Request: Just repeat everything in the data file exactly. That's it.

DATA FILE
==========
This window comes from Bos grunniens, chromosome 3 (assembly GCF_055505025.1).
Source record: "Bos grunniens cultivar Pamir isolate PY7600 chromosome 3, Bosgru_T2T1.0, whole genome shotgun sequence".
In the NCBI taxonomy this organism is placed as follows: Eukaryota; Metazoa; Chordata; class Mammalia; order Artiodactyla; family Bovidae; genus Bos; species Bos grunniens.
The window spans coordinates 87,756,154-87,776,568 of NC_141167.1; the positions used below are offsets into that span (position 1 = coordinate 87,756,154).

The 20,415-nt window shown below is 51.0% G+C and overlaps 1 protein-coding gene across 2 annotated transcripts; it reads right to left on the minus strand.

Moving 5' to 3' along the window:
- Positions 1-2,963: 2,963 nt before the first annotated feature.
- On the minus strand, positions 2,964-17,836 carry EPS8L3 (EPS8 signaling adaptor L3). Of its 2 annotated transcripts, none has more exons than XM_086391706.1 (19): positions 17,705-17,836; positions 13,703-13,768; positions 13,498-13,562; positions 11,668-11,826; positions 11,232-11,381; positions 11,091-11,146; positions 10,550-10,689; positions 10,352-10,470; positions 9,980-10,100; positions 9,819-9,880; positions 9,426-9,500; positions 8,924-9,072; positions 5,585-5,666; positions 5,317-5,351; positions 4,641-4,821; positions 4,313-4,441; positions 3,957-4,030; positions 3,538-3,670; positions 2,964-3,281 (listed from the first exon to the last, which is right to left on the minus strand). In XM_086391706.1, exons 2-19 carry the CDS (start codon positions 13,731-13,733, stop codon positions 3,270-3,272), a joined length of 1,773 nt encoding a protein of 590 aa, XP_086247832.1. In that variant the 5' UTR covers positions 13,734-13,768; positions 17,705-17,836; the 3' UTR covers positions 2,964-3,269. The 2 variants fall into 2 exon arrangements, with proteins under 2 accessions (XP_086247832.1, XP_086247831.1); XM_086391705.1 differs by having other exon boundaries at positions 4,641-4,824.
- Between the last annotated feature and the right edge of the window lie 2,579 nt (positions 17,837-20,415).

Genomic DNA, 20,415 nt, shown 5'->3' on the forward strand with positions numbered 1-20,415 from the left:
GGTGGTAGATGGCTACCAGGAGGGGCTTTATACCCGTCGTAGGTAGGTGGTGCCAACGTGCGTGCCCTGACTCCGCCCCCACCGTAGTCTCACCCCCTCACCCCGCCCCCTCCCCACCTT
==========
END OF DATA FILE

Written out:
This window comes from Bos grunniens, chromosome 3 (assembly GCF_055505025.1).
Source record: "Bos grunniens cultivar Pamir isolate PY7600 chromosome 3, Bosgru_T2T1.0, whole genome shotgun sequence".
In the NCBI taxonomy this organism is placed as follows: Eukaryota; Metazoa; Chordata; class Mammalia; order Artiodactyla; family Bovidae; genus Bos; species Bos grunniens.
The window spans coordinates 87,756,154-87,776,568 of NC_141167.1; the positions used below are offsets into that span (position 1 = coordinate 87,756,154).

The 20,415-nt window shown below is 51.0% G+C and overlaps 1 protein-coding gene across 2 annotated transcripts; it reads right to left on the minus strand.

Moving 5' to 3' along the window:
- Positions 1-2,963: 2,963 nt before the first annotated feature.
- On the minus strand, positions 2,964-17,836 carry EPS8L3 (EPS8 signaling adaptor L3). Of its 2 annotated transcripts, none has more exons than XM_086391706.1 (19): positions 17,705-17,836; positions 13,703-13,768; positions 13,498-13,562; positions 11,668-11,826; positions 11,232-11,381; positions 11,091-11,146; positions 10,550-10,689; positions 10,352-10,470; positions 9,980-10,100; positions 9,819-9,880; positions 9,426-9,500; positions 8,924-9,072; positions 5,585-5,666; positions 5,317-5,351; positions 4,641-4,821; positions 4,313-4,441; positions 3,957-4,030; positions 3,538-3,670; positions 2,964-3,281 (listed from the first exon to the last, which is right to left on the minus strand). In XM_086391706.1, exons 2-19 carry the CDS (start codon positions 13,731-13,733, stop codon positions 3,270-3,272), a joined length of 1,773 nt encoding a protein of 590 aa, XP_086247832.1. In that variant the 5' UTR covers positions 13,734-13,768; positions 17,705-17,836; the 3' UTR covers positions 2,964-3,269. The 2 variants fall into 2 exon arrangements, with proteins under 2 accessions (XP_086247832.1, XP_086247831.1); XM_086391705.1 differs by having other exon boundaries at positions 4,641-4,824.
- Between the last annotated feature and the right edge of the window lie 2,579 nt (positions 17,837-20,415).

Genomic DNA, 20,415 nt, shown 5'->3' on the forward strand with positions numbered 1-20,415 from the left:
GGTGGTAGATGGCTACCAGGAGGGGCTTTATACCCGTCGTAGGTAGGTGGTGCCAACGTGCGTGCCCTGACTCCGCCCCCACCGTAGTCTCACCCCCTCACCCCGCCCCCTCCCCACCTT